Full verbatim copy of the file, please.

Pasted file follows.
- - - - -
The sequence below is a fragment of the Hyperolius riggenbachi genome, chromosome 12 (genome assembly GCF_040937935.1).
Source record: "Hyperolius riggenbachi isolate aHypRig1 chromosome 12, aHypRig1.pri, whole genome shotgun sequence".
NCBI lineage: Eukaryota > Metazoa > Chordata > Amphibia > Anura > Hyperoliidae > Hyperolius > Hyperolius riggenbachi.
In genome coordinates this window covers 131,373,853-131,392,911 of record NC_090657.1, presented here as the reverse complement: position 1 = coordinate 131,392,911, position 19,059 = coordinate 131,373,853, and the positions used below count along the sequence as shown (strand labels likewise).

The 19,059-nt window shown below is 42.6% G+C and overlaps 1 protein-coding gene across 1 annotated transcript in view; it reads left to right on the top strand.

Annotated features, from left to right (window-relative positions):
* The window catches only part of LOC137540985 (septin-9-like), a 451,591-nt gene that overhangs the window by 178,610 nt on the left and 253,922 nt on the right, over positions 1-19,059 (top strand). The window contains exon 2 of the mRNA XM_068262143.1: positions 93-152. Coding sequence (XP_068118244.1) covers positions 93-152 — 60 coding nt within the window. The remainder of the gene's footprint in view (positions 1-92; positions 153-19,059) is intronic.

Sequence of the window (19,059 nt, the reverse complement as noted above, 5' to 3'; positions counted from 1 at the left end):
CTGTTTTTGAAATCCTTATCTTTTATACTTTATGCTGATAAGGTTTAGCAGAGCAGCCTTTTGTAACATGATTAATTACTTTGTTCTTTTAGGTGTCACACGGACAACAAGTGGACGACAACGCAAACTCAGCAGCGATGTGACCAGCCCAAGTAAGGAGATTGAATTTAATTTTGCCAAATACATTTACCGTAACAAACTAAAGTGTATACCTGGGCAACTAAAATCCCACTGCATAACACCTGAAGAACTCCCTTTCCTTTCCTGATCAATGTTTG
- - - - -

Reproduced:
The sequence below is a fragment of the Hyperolius riggenbachi genome, chromosome 12 (genome assembly GCF_040937935.1).
Source record: "Hyperolius riggenbachi isolate aHypRig1 chromosome 12, aHypRig1.pri, whole genome shotgun sequence".
NCBI lineage: Eukaryota > Metazoa > Chordata > Amphibia > Anura > Hyperoliidae > Hyperolius > Hyperolius riggenbachi.
In genome coordinates this window covers 131,373,853-131,392,911 of record NC_090657.1, presented here as the reverse complement: position 1 = coordinate 131,392,911, position 19,059 = coordinate 131,373,853, and the positions used below count along the sequence as shown (strand labels likewise).

The 19,059-nt window shown below is 42.6% G+C and overlaps 1 protein-coding gene across 1 annotated transcript in view; it reads left to right on the top strand.

Annotated features, from left to right (window-relative positions):
* The window catches only part of LOC137540985 (septin-9-like), a 451,591-nt gene that overhangs the window by 178,610 nt on the left and 253,922 nt on the right, over positions 1-19,059 (top strand). The window contains exon 2 of the mRNA XM_068262143.1: positions 93-152. Coding sequence (XP_068118244.1) covers positions 93-152 — 60 coding nt within the window. The remainder of the gene's footprint in view (positions 1-92; positions 153-19,059) is intronic.

Sequence of the window (19,059 nt, the reverse complement as noted above, 5' to 3'; positions counted from 1 at the left end):
CTGTTTTTGAAATCCTTATCTTTTATACTTTATGCTGATAAGGTTTAGCAGAGCAGCCTTTTGTAACATGATTAATTACTTTGTTCTTTTAGGTGTCACACGGACAACAAGTGGACGACAACGCAAACTCAGCAGCGATGTGACCAGCCCAAGTAAGGAGATTGAATTTAATTTTGCCAAATACATTTACCGTAACAAACTAAAGTGTATACCTGGGCAACTAAAATCCCACTGCATAACACCTGAAGAACTCCCTTTCCTTTCCTGATCAATGTTTG